OXFORD — When it comes to attracting and promoting economic development, Oxford is officially ready to work with businesses, developers and entrepreneurs.

Both the Oxford Township Board and Oxford Village Council recently approved resolutions formally accepting their membership in Oakland County’s One Stop Ready program.

“Not only is Oxford open for business, it’s ready to welcome businesses with a renewed spirit of efficiency and cooperation,” said Jack Curtis, chairman of the township’s Economic Development Subcommittee.

Launched in January 2012, the One Stop Ready program has a long-term goal of lowering barriers to businesses that want to set up shop in the county.

The program encourages municipalities to review their policies, compare best practices and work together to make business development easier.

“There’s nothing wrong with evaluating what you do and comparing it to how other communities do things,” said EDSC member Todd Bell. “We can all learn from our mistakes and our successes as well as those of others. No one community has all the answers.”

Of the seven communities participating in the One Stop Ready program, Oxford is unique in that it’s the only township-village combination.

“Oxford is one community with two governments,” said EDSC member Ed Hunwick. “In order to grow and prosper, we need to work together. That which benefits the township helps the village and vice versa. Together we are stronger.”

Bell, who also chairs the township’s planning commission, considers the fact that Oxford was selected by the county for One Stop Ready particularly important because just five short years ago, the local government was viewed by outsiders as “hard to work with.”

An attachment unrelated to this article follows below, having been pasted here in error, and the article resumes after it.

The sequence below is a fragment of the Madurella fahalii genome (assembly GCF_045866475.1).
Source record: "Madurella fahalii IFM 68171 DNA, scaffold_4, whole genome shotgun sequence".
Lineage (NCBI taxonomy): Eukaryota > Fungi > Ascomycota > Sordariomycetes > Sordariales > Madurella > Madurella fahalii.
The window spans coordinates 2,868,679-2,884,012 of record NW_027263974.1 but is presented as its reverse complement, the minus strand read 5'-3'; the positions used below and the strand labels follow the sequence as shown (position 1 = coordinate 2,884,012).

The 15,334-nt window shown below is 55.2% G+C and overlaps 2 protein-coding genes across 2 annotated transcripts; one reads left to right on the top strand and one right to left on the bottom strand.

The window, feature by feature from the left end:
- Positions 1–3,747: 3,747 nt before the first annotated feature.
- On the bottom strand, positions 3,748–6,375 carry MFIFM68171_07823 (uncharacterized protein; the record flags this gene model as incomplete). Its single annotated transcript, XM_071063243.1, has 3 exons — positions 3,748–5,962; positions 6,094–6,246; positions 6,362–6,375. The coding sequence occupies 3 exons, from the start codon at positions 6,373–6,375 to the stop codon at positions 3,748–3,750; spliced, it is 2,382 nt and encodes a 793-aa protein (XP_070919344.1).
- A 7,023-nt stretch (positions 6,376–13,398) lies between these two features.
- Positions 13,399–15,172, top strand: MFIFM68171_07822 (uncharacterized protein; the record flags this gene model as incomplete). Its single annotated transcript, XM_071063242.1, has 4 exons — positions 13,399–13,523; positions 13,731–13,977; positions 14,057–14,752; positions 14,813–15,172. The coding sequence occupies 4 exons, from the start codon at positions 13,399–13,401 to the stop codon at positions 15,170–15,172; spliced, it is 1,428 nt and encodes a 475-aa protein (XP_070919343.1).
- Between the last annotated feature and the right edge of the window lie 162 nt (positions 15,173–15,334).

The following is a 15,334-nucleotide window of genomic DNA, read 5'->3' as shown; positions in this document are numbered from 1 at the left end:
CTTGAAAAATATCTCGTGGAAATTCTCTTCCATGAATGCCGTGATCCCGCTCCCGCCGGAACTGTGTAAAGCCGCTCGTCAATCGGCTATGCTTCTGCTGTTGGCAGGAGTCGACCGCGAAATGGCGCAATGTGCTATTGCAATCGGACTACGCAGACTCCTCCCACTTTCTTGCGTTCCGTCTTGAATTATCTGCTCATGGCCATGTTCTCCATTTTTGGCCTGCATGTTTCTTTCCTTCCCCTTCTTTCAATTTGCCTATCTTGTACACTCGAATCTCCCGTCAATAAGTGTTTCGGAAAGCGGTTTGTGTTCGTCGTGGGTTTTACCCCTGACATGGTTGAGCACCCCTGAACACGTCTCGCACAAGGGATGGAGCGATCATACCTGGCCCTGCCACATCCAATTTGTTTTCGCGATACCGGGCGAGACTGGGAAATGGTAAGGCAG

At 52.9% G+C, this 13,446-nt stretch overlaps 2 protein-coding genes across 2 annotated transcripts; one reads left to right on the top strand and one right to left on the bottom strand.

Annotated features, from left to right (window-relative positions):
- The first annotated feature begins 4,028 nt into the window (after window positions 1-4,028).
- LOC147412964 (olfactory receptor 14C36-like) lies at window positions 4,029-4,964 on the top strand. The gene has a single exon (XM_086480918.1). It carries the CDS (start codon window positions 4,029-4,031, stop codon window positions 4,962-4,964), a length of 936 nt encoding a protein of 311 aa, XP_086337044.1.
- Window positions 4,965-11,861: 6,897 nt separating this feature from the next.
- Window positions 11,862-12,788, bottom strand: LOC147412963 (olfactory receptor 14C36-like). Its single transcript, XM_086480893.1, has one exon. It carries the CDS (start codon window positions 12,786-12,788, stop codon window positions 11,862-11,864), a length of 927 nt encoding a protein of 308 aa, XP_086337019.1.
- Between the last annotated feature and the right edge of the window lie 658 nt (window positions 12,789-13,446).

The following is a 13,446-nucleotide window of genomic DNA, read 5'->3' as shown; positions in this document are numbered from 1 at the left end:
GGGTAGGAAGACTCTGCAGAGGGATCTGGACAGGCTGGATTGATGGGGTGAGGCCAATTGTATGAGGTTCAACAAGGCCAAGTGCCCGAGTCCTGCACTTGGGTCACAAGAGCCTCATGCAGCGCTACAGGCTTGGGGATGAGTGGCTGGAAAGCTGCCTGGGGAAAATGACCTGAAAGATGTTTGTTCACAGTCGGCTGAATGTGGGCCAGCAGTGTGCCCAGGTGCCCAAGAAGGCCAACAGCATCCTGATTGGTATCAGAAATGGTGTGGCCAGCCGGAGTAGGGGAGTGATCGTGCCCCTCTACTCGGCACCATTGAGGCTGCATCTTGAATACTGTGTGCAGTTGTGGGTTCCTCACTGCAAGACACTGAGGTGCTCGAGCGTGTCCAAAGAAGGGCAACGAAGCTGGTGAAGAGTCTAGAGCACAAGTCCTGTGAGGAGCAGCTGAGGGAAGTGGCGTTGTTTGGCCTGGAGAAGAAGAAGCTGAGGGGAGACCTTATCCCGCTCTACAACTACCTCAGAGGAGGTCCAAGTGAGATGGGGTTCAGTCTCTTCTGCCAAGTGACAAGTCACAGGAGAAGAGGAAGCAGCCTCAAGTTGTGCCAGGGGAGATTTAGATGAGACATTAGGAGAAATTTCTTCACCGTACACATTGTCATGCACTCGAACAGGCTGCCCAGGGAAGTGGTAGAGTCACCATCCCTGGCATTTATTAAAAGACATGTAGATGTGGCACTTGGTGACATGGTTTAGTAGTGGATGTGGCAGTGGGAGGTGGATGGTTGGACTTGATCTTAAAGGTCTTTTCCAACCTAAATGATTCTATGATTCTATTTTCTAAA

Being told that directly by a county official “really hurt us,” Bell said. “That’s not the image we want to project, particularly to people who could potentially bring jobs here, expand our tax base and help increase property values.”

But instead of simply sitting on their hands and accepting this unflattering perception, township officials took the bull by the horns and starting doing things to change how the rest of the world views Oxford.

For instance, the township created the EDSC to pursue business and development opportunities, look for ways to make the processes involving planning and zoning more efficient and logical, and put a shine on Oxford’s tarnished image by consistently promoting the community’s successes and positive attributes through Automation Alley.

“More and more Oxford is being viewed as ‘the place to be’ instead of ‘the place to avoid,’” said Curtis, who noted the township’s had at least 34 new home starts this year alone and the planning commission recently recommended to the township board approval of a project that calls for building 50-plus detached condominiums.

“The economy is starting to move again and there’s no doubt that Oxford’s going to move with it,” Hunwick said. “We’re not just One Stop Ready, we’re ready for success.”

Oxford Township is home to 20,526 residents (including Oxford Village) and experienced the third highest population growth (28.2 percent) in Oakland County in the 2000s based on the 2010 U.S. Census. Its diverse business community ranges from a revitalized downtown district to a healthy manufacturing sector. For two straight years, the village was recognized by a University of Michigan-Dearborn study as one of the top communities in the state when it comes to fostering economic development and entrepreneurial growth.

Oxford is served by a full-time, professional fire department, which currently holds the record for the fastest cardiac care time in the county.

Five of Oxford’s public schools are currently candidates to become International Baccalaureate World Schools, while the high school was authorized to administer the IB Diploma Program. Oxford Elementary was recently authorized as an IB school as well.


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